This week, Canadians finally got a date when marijuana will be legal: Oct. 17.
The announcement puts the ball firmly in the provinces’ court; legal cannabis stores must be open, and online sales systems ready to go, in 117 days. It may seem like a lot of time, but there’s a lot to do.
Caught between an unforgiving timeline toward legalization on the one hand, and the many unknowns of an incoming government on the other, officials who are organizing legal marijuana retail in Canada’s highest-population province are saying almost nothing about their plans.
Outgoing Liberal premier Kathleen Wynne announced back in the fall of 2017 that pot would be sold through a government monopoly, like the province’s Liquor Control Board of Ontario stores. The Liberals set up the Ontario Cannabis Retail Corporation, a subsidiary of the LCBO, to sell marijuana when it’s legal. And cannabis store workers, like their LCBO colleagues, will be members of Ontario’s public-sector employees’ union.
Whether this is the kind of system that incoming PC premier Doug Ford would have set up, had he been in power at the time, is an open question. But asked about his cannabis roll-out plans Thursday, Ford seemed to rule out a last-minute switch to a private-sector system.
“I’m private sector. I don’t believe government should stick their nose into everything,” he told reporters.
“This is a path we have never went down, and we’re going to tread carefully on this and we’re going to consult with the local municipalities and we’re going to make a decision after we talk to caucus. But I also said we’d keep it in the LCBOs because they have the structure already put together.”
At the same time (unlike other provinces) Ontario isn’t giving the impression of going full speed ahead on the cannabis file. While officials have promised 40 bricks-and-mortar stores before the end of the year, only four sites have been announced. And the OCRC hasn’t issued an update since early April.
Speaking on background, LCBO and Ministry of Finance officials said they were constrained in what they could say because a change of government is in progress.
Here are seven questions about Ontario’s cannabis plans that officials have told Global News they won’t answer. (Some have been paraphrased from the original e-mail sent by Global News):
- We reported Wednesday that the OCRC had frozen ‘non-critical’ hiring in connection with a hiring freeze. What does ‘non-critical’ mean?
Does it mean retail workers? People finding and leasing sites for stores? How does the freeze affect the OCRC’s efforts to get ready for Day 1? It would be helpful to know.
- No new locations for OCS stores have been announced since April, and only four have been announced in total. Is Ontario’s planned rollout of cannabis stores on hold, or still in progress?
Ontario has promised 40 stores provincewide by the end of the year. But there’s little sign of the busy activity that you’d expect to go with that. (By contrast, Nova Scotia, New Brunswick and P.E.I. have published the addresses and opening dates of all of their stores, in New Brunswick’s case starting last year.)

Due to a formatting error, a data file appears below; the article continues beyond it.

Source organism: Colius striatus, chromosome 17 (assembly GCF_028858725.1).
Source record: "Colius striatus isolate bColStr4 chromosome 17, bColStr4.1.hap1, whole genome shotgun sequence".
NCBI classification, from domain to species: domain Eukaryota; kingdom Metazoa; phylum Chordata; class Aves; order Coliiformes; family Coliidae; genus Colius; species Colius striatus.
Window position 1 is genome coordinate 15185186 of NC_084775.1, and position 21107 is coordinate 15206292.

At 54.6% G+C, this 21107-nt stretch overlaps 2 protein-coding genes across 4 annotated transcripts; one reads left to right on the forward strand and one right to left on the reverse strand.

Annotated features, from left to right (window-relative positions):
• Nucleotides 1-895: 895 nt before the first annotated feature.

- Will online cannabis sales in Ontario be ready to meet anticipated demand by legalization? How large is online demand anticipated to be?
Research by B.C.’s Liquor Distribution Branch found that 15 per cent of the province’s adult population, or about half a million people, were interested in buying pot online, spokesperson Viviana Zanocco wrote in an email. The equivalent in Ontario would be about 1.2 million people. Online distribution will be important if bricks-and-mortar retail is slow to develop. (Ontario will ban residents from ordering pot from other provinces, though they can buy it out of the province in person and bring it home if they want.) Is it up to the task? How big is the task, anyway?
- We recently visited an OCS location at 2480 Gerrard St. E. in Toronto. No progress at all has been made into turning it into a retail store. Why has no work been done at this site?
This Scarborough storefront, one of four sites announced for cannabis stores, attracted controversy back in April when it turned out to be somewhat near, but not very near, an elementary school. Missing from the discussion: if the more daring pupils tried to get in, they wouldn’t make it past the lobby. (A larger question: if it becomes policy not to allow cannabis retail within x distance of a school, what is x distance? It’s nearly impossible to site the stores without knowing this.)
PATRICK CAIN/GLOBAL NEWS
- Has any work been done at the Stone Road site in Guelph?
A former paint store chosen as a cannabis store in a plaza in Guelph (another of the original four) hasn’t seen much progress either, as you can see at the top of this story. A Global News reporter who’s been keeping an eye on the site says that the only change has been the appearance of a table and some chairs.
- How many people are now working for the OCRC, including LCBO employees seconded to work at the OCRC?
A basic question, but one Global News can’t get an answer to.
- “Ontario will be ready for legalization,” a Ministry of Finance spokesperson wrote in an e-mail. But what does “ready” look like?
New Brunswick, which has a complete network of stores ready to go except for the cannabis and the employees, can show us exactly what “ready” looks like. Ontario is more of a work in progress.
(Despite the change in government, the LCBO is making policy decisions and communicating them: on Thursday, it announced that it wouldn’t be buying wine from controversial winemaker Norman Hardie, apologizing that it took two days to make the statement after a story about him appeared in the Globe and Mail.)
Are you involved in Ontario’s cannabis store rollout? Is there something a reporter should know about? Use the form below to tell us about it. You don’t have to use your name if you don’t want to.